August 1, 2013, 1:56 pm

Like the majority of the others that have commented I completely disagree with you Andrew. I'd suggest you try living everyday for a week with an android device just as Jon Rettinger of technobuffallo does. I have a Samsung Galaxy note 2 & a nexus 10. I can't fathom what key apps or games I'm missing out on. I'd appreciate it if you could educate me.

Ps surely the reliance on iTunes is both a pro & con of iOS ownership. By the way I haven't owned a PC/laptop for 4 years now so iOS & windows phone would be frustrating for me.

Andrew_TR

August 1, 2013, 2:58 pm

Hi Simon,
I do use an Android tablet fairly often, but I miss the range of games you can get on an iPad. And especially with niche apps like music-making and other creative-leaning stuff, Google Play just doesn't generally have the goods most of the time.

I do like the idea of a 'living with' article though. We'll see what we can do.

mrg9999

August 2, 2013, 12:39 am

Previously , for me at least, the killer IOS only apps were TOMTOM and game center. Android now has both of these.
The only thing I can't fathom is why no LTE support in Europe for N7.

Simon Kirk

August 2, 2013, 8:21 am

Thank you for your reply Andrew. I'm pleased you have taken my suggestion on board. If it's only niche market apps designed for & used by a minority of people I still don't see that to be a win (or a tie as your article seems to suggest) for the iPad mini. The games are evidently on the verge of catching up now. Real racing 3, dead trigger, shadow gun, N.O.V.A 3, temple run 2, grand theft auto vice city & a shed load of film licences on both android & iOS. Epic citadel suggests to me that unreal powered games are coming to android shortly. I bet the next infinity blade isn't iOS exclusive (unless android pay for exclusivity).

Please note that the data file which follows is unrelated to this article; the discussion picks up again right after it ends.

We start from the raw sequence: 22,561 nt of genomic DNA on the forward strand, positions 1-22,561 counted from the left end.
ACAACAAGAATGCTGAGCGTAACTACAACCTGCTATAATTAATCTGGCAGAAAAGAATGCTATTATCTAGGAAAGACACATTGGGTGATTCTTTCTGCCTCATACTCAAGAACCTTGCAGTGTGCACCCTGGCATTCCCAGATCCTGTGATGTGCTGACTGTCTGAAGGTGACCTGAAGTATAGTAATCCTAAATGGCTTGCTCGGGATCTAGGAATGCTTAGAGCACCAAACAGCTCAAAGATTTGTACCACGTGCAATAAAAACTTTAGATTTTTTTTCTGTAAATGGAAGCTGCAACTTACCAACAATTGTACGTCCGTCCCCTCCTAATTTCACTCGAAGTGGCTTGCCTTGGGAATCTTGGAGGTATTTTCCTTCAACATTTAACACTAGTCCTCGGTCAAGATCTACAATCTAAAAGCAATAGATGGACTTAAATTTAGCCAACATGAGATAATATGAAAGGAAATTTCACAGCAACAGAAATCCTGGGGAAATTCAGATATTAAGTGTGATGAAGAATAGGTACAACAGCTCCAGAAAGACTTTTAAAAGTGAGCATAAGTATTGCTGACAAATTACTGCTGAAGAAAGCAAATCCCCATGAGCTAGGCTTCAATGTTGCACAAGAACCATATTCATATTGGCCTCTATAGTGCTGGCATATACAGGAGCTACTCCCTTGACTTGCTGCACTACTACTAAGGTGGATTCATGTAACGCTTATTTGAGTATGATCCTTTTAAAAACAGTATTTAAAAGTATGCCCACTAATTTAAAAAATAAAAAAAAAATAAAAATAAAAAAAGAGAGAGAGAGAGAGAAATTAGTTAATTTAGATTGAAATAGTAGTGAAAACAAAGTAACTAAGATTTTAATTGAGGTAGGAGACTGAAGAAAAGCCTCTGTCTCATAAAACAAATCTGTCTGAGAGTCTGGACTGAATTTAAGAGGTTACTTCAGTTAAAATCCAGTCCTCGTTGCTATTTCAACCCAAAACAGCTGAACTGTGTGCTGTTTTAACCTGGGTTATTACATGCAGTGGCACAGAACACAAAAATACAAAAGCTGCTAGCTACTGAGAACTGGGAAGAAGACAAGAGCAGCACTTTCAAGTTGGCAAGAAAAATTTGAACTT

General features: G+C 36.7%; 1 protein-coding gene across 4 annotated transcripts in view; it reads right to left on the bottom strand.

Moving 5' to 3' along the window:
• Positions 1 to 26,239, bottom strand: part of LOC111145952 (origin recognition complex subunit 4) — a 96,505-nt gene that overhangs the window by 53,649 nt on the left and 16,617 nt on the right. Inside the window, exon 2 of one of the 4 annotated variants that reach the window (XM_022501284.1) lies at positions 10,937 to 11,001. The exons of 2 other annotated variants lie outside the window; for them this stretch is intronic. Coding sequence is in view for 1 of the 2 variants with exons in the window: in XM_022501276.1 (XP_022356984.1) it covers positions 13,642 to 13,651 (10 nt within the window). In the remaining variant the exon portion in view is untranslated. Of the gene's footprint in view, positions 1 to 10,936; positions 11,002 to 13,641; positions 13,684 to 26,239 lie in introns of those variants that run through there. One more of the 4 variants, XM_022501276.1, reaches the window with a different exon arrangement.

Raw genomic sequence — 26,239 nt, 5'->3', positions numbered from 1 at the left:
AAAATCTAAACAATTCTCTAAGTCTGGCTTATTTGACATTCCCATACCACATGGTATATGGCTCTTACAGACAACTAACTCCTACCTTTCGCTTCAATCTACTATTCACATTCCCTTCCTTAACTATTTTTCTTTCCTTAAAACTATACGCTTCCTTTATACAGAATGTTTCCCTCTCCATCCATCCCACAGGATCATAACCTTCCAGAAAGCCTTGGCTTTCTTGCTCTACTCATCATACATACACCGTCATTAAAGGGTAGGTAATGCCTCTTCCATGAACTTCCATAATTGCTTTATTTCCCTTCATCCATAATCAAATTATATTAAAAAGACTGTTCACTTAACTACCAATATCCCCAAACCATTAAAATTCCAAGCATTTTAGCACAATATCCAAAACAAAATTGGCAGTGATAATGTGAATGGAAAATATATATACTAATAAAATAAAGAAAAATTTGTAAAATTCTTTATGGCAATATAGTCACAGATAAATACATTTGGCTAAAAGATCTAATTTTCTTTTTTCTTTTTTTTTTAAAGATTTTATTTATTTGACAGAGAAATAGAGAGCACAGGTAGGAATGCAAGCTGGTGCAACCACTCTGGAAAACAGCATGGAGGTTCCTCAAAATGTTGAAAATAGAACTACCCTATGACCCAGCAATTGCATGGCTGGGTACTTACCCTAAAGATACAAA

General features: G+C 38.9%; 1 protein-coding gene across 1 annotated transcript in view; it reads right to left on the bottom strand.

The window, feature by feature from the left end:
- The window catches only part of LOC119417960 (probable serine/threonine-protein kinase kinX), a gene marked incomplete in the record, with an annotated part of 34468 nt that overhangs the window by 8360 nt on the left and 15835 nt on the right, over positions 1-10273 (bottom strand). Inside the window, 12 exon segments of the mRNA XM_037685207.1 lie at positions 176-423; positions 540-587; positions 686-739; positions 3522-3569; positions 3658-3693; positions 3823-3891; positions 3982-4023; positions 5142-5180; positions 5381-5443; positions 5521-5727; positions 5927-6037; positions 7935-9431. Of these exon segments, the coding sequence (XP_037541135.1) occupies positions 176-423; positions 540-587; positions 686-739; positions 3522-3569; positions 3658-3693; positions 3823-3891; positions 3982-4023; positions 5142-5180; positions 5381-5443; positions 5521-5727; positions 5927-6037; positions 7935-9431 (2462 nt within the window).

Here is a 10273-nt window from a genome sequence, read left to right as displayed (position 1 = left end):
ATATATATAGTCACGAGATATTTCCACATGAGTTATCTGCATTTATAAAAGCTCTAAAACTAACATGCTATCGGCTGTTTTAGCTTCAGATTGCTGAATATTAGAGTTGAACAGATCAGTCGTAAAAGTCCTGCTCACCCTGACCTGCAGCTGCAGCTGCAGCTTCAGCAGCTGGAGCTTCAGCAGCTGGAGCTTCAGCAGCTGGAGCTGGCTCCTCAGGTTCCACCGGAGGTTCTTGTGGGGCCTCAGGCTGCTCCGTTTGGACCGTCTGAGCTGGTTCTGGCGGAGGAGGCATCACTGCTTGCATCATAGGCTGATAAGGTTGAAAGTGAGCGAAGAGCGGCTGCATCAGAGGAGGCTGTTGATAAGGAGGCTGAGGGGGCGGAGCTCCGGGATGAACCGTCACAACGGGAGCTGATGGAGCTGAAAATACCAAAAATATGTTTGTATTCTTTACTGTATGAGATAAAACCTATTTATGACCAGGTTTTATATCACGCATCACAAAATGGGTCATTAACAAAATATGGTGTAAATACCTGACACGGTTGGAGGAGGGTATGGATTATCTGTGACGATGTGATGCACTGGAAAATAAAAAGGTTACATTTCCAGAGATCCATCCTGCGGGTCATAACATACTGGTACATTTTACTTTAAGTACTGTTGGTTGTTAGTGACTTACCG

Simon Kirk

August 4, 2013, 9:29 am

*Should read.... Unless apple pays for exclusivity. *

Les Higger

August 8, 2013, 8:01 pm

number of apps is meaningless ... we all know that just because there are say 10 apps on a given subject 5 are not worth the ink advertising them.. i have had both apple and android smart phones and have been just as disappointed with both app stores..
one really has to try several until you find the one that works best or works at all.
its a really stupid point yet people still think more is better.. truth is NOT..

FanboysAndNoobsSuckForLife

August 12, 2013, 10:36 am

Dude, just accept the fact that android apps are low quality and looking at alternative app stores won't help. Like, some office apps for android can't do simple things like edit the font or browsers which stall large file downloads